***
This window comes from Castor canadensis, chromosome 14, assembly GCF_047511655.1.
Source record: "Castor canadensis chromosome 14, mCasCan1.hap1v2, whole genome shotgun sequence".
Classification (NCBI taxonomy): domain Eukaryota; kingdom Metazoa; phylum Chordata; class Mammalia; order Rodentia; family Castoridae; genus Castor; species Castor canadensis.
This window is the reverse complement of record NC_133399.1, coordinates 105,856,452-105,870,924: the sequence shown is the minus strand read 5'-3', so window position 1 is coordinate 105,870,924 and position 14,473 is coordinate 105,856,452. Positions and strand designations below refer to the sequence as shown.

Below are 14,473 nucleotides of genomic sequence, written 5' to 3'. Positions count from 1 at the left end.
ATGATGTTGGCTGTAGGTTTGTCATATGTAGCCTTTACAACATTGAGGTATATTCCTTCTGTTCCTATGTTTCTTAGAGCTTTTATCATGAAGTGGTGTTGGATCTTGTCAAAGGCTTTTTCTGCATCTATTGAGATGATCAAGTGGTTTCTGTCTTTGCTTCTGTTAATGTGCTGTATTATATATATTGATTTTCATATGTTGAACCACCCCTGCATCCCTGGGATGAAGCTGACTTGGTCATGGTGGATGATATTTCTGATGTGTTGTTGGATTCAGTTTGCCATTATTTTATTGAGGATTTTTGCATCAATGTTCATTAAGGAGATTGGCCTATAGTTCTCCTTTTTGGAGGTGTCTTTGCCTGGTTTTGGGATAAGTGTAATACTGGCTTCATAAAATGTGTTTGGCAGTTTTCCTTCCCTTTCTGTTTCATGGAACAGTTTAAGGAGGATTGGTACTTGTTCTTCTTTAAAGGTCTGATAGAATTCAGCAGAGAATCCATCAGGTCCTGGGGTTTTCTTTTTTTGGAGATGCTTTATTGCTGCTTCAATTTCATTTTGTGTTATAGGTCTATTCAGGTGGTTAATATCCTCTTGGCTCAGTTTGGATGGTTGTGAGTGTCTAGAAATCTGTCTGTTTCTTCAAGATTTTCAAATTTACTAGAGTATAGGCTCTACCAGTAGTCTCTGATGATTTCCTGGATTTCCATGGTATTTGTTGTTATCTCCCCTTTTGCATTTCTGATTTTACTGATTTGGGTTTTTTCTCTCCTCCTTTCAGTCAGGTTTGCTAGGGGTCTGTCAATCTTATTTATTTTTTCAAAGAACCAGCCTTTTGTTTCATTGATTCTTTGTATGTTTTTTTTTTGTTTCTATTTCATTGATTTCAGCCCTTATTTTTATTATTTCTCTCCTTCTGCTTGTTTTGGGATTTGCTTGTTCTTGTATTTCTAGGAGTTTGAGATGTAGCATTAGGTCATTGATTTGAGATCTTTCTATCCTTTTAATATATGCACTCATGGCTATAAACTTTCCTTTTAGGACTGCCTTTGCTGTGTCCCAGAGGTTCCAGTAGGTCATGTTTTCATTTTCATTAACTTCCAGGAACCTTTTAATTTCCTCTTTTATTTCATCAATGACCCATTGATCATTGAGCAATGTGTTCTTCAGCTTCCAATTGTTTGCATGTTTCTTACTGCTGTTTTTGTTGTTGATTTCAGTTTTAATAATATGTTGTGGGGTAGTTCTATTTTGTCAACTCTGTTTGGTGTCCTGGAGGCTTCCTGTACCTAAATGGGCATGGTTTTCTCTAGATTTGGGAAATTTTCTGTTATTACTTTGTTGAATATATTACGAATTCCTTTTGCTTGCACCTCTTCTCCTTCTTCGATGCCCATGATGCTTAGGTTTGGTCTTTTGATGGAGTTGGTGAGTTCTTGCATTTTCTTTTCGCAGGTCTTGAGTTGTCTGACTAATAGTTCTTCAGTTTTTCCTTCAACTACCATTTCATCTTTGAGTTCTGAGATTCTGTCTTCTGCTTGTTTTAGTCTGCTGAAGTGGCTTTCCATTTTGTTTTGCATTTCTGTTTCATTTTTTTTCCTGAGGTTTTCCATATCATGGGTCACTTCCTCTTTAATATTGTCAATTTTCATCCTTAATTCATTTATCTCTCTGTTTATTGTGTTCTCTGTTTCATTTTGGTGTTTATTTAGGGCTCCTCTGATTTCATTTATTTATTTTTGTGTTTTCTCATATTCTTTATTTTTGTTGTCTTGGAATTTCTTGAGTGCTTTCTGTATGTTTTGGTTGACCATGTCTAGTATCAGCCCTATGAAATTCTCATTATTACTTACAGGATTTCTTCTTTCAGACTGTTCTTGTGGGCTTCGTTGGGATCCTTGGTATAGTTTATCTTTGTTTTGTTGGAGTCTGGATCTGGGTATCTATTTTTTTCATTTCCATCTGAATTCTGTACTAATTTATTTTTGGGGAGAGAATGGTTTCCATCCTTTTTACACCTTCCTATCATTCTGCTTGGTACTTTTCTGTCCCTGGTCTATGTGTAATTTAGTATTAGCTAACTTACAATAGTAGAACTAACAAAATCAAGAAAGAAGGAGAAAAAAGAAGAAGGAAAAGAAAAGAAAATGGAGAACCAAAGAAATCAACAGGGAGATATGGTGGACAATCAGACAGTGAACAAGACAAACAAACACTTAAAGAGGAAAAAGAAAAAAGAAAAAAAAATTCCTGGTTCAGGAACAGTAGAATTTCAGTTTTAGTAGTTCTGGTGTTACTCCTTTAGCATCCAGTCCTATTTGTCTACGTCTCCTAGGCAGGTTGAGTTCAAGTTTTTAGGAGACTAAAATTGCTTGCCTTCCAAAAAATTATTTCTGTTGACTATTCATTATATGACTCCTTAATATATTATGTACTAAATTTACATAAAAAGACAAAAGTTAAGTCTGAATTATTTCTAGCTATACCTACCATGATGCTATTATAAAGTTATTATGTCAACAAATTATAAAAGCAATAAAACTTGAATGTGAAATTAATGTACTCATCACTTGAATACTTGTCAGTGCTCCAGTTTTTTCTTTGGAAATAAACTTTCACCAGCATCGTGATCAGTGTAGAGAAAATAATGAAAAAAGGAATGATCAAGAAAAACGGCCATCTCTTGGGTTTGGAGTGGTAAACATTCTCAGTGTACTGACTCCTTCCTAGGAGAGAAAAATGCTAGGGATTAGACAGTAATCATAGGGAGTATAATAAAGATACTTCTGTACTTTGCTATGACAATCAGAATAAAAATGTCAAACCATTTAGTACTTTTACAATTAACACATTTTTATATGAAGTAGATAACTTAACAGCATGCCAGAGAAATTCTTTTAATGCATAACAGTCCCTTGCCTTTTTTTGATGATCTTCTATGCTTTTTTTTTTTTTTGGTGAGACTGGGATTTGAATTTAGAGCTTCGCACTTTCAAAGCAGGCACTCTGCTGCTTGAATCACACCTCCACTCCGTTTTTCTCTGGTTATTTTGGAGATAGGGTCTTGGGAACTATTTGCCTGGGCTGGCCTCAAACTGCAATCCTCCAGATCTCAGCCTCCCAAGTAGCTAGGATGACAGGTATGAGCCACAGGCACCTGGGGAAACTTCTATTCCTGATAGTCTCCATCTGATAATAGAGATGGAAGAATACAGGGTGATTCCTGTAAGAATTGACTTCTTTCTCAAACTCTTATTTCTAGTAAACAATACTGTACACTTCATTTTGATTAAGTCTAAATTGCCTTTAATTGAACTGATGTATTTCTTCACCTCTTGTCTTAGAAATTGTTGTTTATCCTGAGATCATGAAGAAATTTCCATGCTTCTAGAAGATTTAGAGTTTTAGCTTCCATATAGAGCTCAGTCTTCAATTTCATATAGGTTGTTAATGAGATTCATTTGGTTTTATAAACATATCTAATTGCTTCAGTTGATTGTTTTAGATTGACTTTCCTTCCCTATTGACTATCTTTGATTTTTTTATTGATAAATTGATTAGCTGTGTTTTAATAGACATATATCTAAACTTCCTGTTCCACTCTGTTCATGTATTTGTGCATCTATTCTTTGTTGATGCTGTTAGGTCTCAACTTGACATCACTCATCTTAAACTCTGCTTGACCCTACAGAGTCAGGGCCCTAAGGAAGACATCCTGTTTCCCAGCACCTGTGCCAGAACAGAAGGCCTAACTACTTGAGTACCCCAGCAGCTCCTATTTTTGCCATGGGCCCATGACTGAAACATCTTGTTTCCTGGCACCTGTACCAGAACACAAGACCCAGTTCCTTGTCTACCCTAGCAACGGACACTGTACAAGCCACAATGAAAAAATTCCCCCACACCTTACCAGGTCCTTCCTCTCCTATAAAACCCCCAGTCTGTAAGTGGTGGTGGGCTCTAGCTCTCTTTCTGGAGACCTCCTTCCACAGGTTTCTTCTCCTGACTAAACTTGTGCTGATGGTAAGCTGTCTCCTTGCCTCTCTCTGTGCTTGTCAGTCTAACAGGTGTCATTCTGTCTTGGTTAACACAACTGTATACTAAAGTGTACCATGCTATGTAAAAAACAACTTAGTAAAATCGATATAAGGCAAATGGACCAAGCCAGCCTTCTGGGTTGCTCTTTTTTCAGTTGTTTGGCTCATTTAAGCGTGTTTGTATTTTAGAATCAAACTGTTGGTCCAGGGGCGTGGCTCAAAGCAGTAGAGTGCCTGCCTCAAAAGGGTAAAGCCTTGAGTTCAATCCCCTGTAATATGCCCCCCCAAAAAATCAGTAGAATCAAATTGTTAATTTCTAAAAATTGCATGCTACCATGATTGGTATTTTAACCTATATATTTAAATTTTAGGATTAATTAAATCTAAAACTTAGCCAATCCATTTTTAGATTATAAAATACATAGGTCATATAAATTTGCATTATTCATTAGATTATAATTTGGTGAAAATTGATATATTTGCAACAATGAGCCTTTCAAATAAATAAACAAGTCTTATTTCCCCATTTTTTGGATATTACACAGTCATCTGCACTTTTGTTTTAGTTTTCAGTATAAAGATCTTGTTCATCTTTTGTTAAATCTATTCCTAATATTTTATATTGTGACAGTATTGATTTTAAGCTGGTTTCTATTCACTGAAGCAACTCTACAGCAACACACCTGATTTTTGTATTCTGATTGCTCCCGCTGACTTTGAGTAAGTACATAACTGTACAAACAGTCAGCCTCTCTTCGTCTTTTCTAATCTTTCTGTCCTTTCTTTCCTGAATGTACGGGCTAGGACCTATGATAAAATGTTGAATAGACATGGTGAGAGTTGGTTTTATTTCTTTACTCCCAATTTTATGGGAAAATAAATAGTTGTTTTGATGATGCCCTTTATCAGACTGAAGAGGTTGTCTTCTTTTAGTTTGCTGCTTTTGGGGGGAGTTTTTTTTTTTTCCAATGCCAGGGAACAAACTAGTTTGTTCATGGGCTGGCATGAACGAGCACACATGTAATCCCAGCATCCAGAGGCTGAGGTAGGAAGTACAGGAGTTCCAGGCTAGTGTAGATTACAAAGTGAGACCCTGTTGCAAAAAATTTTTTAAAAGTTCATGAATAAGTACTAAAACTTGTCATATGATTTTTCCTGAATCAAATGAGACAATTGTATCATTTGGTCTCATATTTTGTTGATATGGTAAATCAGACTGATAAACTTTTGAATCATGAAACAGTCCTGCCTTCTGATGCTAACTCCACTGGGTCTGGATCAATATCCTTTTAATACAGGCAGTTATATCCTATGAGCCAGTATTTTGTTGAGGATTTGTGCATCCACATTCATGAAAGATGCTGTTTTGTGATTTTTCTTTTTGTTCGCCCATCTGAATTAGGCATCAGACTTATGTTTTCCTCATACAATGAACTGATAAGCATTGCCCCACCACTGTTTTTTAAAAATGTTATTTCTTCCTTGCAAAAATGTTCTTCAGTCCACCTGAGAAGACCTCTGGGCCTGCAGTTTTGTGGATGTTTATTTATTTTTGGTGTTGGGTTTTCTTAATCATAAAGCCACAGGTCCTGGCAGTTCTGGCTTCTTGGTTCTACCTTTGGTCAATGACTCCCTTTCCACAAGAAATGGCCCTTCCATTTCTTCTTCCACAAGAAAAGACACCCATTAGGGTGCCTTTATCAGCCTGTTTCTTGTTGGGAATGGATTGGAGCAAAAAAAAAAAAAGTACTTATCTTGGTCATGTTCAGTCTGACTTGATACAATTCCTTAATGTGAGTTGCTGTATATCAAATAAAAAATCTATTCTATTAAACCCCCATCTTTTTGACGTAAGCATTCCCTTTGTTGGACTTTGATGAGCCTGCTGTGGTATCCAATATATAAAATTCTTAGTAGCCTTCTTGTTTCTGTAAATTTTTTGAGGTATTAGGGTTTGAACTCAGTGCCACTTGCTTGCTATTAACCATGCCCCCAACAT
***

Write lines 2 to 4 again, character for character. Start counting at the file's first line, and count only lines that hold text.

Source record: "Castor canadensis chromosome 14, mCasCan1.hap1v2, whole genome shotgun sequence".
Classification (NCBI taxonomy): domain Eukaryota; kingdom Metazoa; phylum Chordata; class Mammalia; order Rodentia; family Castoridae; genus Castor; species Castor canadensis.
This window is the reverse complement of record NC_133399.1, coordinates 105,856,452-105,870,924: the sequence shown is the minus strand read 5'-3', so window position 1 is coordinate 105,870,924 and position 14,473 is coordinate 105,856,452. Positions and strand designations below refer to the sequence as shown.